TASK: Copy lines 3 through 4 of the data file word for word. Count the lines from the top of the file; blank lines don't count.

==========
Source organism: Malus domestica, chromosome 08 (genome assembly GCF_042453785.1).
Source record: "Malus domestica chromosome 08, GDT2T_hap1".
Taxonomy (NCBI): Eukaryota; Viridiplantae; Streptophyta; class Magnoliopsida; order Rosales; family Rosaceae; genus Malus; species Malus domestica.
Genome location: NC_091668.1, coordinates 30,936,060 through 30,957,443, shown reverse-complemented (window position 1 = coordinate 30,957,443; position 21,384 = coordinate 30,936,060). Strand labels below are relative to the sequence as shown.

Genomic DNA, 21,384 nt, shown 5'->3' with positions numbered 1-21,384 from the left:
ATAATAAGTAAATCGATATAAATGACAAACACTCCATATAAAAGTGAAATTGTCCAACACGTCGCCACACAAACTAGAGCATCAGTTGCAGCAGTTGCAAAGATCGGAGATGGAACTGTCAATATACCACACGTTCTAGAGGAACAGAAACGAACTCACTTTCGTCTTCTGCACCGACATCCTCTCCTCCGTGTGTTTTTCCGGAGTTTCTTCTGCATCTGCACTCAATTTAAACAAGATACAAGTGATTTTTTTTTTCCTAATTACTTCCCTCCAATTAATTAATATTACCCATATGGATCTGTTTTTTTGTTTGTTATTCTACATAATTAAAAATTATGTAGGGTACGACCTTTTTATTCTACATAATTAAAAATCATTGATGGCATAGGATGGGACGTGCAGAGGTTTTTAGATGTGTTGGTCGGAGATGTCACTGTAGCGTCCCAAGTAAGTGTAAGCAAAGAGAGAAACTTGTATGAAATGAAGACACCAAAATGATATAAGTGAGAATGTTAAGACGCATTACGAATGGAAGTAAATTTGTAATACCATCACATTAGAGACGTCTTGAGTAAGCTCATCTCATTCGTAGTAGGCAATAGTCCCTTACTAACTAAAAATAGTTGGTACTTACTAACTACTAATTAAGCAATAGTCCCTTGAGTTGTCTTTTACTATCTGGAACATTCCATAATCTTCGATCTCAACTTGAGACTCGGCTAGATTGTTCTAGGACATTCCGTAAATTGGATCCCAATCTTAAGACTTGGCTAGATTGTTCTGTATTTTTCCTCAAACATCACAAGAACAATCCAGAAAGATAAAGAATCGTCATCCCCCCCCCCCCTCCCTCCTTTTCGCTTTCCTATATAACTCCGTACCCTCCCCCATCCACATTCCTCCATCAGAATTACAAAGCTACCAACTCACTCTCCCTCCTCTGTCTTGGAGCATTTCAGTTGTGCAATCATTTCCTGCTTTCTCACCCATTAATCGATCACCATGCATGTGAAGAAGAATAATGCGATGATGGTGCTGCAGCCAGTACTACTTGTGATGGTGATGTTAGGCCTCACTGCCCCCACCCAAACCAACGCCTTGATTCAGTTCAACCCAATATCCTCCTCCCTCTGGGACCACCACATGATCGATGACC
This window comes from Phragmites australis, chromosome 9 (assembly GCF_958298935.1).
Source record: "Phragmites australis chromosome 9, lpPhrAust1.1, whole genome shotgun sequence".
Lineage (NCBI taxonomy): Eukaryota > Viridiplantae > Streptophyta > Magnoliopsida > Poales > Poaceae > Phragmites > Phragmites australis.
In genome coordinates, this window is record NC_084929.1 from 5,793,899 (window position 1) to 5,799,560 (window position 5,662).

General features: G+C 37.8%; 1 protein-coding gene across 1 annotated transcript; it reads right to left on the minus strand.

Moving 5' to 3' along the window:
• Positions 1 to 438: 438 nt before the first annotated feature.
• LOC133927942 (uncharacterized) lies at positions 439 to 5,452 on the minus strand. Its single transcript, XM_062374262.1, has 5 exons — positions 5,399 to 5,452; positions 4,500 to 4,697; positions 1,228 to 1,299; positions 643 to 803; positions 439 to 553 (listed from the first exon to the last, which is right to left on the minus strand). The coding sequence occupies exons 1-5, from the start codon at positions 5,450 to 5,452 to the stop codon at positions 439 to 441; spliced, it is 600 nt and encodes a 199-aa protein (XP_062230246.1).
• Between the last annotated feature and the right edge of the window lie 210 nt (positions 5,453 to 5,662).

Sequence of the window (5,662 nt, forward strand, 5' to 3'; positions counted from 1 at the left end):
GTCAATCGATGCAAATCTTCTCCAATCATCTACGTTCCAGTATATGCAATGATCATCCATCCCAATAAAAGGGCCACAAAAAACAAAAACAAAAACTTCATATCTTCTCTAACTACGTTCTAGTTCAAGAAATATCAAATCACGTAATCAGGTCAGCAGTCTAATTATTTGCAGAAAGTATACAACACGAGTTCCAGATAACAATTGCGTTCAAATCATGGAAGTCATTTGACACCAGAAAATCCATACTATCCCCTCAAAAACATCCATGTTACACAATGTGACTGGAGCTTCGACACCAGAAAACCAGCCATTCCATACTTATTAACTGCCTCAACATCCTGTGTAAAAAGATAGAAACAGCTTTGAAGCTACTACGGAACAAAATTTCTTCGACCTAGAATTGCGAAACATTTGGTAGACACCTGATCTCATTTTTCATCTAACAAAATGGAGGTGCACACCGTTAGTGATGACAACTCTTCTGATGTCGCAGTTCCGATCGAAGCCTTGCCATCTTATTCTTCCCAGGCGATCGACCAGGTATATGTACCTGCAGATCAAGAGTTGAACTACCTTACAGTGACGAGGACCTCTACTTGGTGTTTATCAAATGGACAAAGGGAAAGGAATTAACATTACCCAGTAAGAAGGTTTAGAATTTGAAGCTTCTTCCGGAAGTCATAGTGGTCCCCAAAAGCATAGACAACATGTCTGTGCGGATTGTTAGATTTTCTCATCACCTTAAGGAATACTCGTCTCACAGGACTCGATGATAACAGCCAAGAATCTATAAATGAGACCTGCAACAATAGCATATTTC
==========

Taxonomy (NCBI): Eukaryota; Viridiplantae; Streptophyta; class Magnoliopsida; order Rosales; family Rosaceae; genus Malus; species Malus domestica.
Genome location: NC_091668.1, coordinates 30,936,060 through 30,957,443, shown reverse-complemented (window position 1 = coordinate 30,957,443; position 21,384 = coordinate 30,936,060). Strand labels below are relative to the sequence as shown.